Wellbeing at work brings happiness indeed

'I cannot emphasise enough the importance of work to begin with in feeding our general wellbeing'

Jan-Emmanuel De Neve talks to Irene Tracey

The Vice-Chancellor of Oxford University, Irene Tracey, hosts a podcast series - Fire & Wire - to highlight our communities and share interesting Oxford stories. In this recent episode she was joined by Oxford Saïd’s Professor of Economics and Behavioural Science, Jan-Emmanuel de Neve.

During their conversation they pick over the business case for increasing wellbeing in a workplace context, as well as the objective impacts that an improvement in subjective wellbeing can have on companies and organisations. They also discuss findings from the world's largest study of workplace wellbeing, undertaken in partnership between the Wellbeing Research Centre and recruitment platform Indeed.

With guidance from Jan-Emmanuel and his research interests in behavioural economics, public policy, and human wellbeing at the Wellbeing Research Centre, job-site company Indeed began development on a Work Happiness Score function in 2019 which they then launched onto the platform in January 2022. As mentioned in the podcast, there are now up to 17 million completed surveys on the site making it one of the largest studies of work happiness ever undertaken.

This ongoing research agenda has led to new insights into the relationship between happiness and income, productivity, economic growth, and inequality.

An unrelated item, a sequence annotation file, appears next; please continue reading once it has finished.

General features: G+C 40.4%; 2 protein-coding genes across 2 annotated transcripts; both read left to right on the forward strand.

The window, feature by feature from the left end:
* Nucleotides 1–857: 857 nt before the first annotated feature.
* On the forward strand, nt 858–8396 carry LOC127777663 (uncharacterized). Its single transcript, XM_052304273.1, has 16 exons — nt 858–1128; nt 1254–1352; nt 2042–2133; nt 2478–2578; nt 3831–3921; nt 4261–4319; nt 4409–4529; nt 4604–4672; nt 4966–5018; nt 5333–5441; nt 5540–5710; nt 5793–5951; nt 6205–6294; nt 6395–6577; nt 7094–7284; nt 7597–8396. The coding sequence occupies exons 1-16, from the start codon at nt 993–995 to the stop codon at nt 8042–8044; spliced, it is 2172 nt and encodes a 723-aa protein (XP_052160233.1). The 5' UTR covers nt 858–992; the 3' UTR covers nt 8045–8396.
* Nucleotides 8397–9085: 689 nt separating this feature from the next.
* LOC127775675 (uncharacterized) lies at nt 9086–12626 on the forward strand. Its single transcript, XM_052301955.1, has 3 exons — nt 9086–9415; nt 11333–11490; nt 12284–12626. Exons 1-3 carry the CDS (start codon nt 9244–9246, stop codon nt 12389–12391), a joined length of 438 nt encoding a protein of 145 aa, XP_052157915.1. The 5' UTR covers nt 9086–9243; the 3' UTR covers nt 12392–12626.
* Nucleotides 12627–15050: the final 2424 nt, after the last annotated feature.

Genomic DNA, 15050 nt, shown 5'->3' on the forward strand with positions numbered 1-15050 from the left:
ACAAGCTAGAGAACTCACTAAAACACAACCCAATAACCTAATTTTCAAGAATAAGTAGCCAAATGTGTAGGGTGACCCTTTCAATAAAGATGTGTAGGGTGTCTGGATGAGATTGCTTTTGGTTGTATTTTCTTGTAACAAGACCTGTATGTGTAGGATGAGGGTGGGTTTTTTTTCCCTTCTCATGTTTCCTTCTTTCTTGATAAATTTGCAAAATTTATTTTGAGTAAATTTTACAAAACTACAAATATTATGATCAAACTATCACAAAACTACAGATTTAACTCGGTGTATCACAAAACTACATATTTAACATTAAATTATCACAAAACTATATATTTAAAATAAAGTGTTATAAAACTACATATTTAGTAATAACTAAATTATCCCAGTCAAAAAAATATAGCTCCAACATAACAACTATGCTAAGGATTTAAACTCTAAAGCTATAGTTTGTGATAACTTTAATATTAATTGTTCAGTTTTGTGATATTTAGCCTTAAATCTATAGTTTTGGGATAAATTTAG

People generally underappreciate the importance of a sense of belonging as a key driver of how you evaluate the quality of work.

Since 2017, Jan-Emmanuel has been an editor on the World Happiness Report, an annual report published every International Happiness Day (20 March). The research leverages six key factors to help explain variation in self-reported levels of happiness across the world: social support, income, health, freedom, generosity, and absence of corruption.

This year’s World Happiness Report also shows that despite several overlapping crises, most populations around the world continue to be remarkably resilient, with global life satisfaction averages in the Covid-19 years 2020 to 2022 just as high as those in the pre-pandemic years, with Finland topping the table of 'happiest countries' for the sixth consecutive year.

This episode of Fire & Wire follows on from Oxford University's two-week-long Thriving at Oxford, which featured events to support staff to feel and perform at their best at the University of Oxford.